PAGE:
What is Due Diligence? Definition, Purpose, Scope Benefit, and More

What is Due diligence?

Due diligence (DD) is research (comprehensive survey) or fact-finding of the Acquiring company for a targeted company. When the Acquiring company plans to buy the target company, the acquiring company will do DD to the target company.

DD can be done internally (internal audit team or the acquiring company recruiting a team to perform DD especially) or externally (hiring the external audit firm to perform).

The external audit firm can provide DD service to their existing client as there was no conflict or against the code of ethics.

DD team will go to the target company to perform DD to identify the target company’s good points and bad points in providing more information to Acquiring company to decide whether to buy the target company or not (because buying the wrong company can be a costly mistake).

To do DD, the Acquiring company needs to seek permission from the target company to do DD. If the target company wants to sell, they will allow the Acquiring company to do DD because if the DD report discloses many good points, the acquisition cost will be higher.  

The purpose of DD is:

  • Information gathering

The acquired company would like to gather as much information as possible in deciding on a purchase. That information can be positive and negative.

  • Verify target company representations.

DD team can verify on behalf of Acquiring company the information that management provided. For example, suppose the management mentioned that the company has a profit of 20% each year.

In that case, the DD team has to verify this for Acquiring a company to prove whether the management is true or if it is just a fake statement made by management to make the company look healthy.  

  • Identification of assets and liabilities of the company.
Related article  Does Internal Audit Provide Its Opinion?

DD is also the identification of assets and liabilities of the target company. It is not much related to IFRS but it focuses on the one that is beyond IFRS.

For example, if the target company has competent management personnel, then it is an asset to the company.

After acquiring the company, if the Acquiring company can persuade the CEO to stay and make a profit, then the CEO is an asset to the company.

Still, if they leave, it is the company’s liability as the Acquiring company needs to recruit new CEOs and train them about the target company. A demotivated employee can be a liability to the company in DD.

  • Identification of any Operational issues.

DD team needs to visit the target company and research the background of the target company. If there are too many, negative operational issues can reduce the company’s value.

  • Post acquiring planning

After acquiring, the Acquiring company can start planning on what they should do to the target company.

Benefits of conducting DD by external audit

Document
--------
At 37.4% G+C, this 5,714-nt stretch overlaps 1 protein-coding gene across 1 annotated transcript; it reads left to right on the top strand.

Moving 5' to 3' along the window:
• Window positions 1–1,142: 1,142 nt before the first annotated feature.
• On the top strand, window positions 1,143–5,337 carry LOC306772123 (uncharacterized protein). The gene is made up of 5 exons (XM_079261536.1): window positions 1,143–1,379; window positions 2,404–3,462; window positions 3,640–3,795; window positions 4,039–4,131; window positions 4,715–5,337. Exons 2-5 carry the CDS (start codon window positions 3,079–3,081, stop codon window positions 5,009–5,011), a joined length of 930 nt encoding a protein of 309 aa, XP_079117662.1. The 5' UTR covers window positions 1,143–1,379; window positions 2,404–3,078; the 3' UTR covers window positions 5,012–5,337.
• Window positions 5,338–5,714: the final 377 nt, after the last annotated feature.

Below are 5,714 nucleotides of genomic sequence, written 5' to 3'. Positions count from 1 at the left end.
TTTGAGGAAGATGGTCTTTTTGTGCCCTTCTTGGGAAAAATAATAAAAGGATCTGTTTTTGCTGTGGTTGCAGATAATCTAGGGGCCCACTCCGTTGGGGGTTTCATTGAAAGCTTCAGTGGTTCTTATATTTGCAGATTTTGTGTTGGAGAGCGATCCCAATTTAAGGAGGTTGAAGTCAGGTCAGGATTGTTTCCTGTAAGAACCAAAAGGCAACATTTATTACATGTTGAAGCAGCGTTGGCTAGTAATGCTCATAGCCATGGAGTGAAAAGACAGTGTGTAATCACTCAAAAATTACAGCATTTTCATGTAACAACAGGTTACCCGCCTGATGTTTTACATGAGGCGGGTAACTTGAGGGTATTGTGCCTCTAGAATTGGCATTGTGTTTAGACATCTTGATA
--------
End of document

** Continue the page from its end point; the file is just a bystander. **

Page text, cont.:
There are some benefits of conducting DD by external audit compared to Internally such as:

  1. More independent facts and views can be shared because the firm doesn’t have an emotional attachment to the decision.
  2. The audit firm is more competent and skillful since it could have done DD for its clients.
  3. Management will have more time to concentrate on its core business while hiring DD tasks to external audit.

III. What are the differences between DD and external audit?

Due DiligenceExternal audit
It is a non-assurance engagement with no opinion expression on the report.It is an assurance engagement that needs an opinion on the financial statements.  
DD Report is about the factual findings from research and survey on the target company.  The external audit report is a positive assurance about an auditor’s opinion on whether the financial statements prepared by management are true and fair.  
DD is focused on the past and future equallyThe external audit report is focused more on the past and little on the future (assessing ongoing concerns of the business)  
DD looks like much more documents and evidence though it is not just related to the financial statements. For example, forecasting, press release, and operation document.  External audit focus on the current financial statement and its related evidence only.  

IV. Scope and procedure of DD (as Compared to audit)

  • The audit is an assurance engagement (giving an opinion) while DD is a non-assurance engagement.
  • DD focuses on factual findings. And the investigation will draw in a much wider range of sources of information, including several years’ financial statements (prior years), management accounts, profit, cash flow, and business plan. In summary, the firm will look at a wider range of evidence.
  • No detailed audit procedure has been performed for DD unless it is requested by management.
  • DD will do a lot of Analytical procedures and a lot of inspections.
  • DD is more forward-looking than an audit
  • DD will not look at the effectiveness of the internal control system, but the External audit will determine whether the internal control system is realizable.
Related article  Procedures Use in Financial Due Diligence by Professional Engagement Team

V. Content of DD report:

  1. Identification of the acquiring company and target company
  2. The objective of DD for example factual findings and research.
  3. There is no opinion on the DD report
  4. All the fats found need to disclose whether it is positive or negative.
  5. Scopes of work. For example, the type of procedures that were performed and evidence that was collected.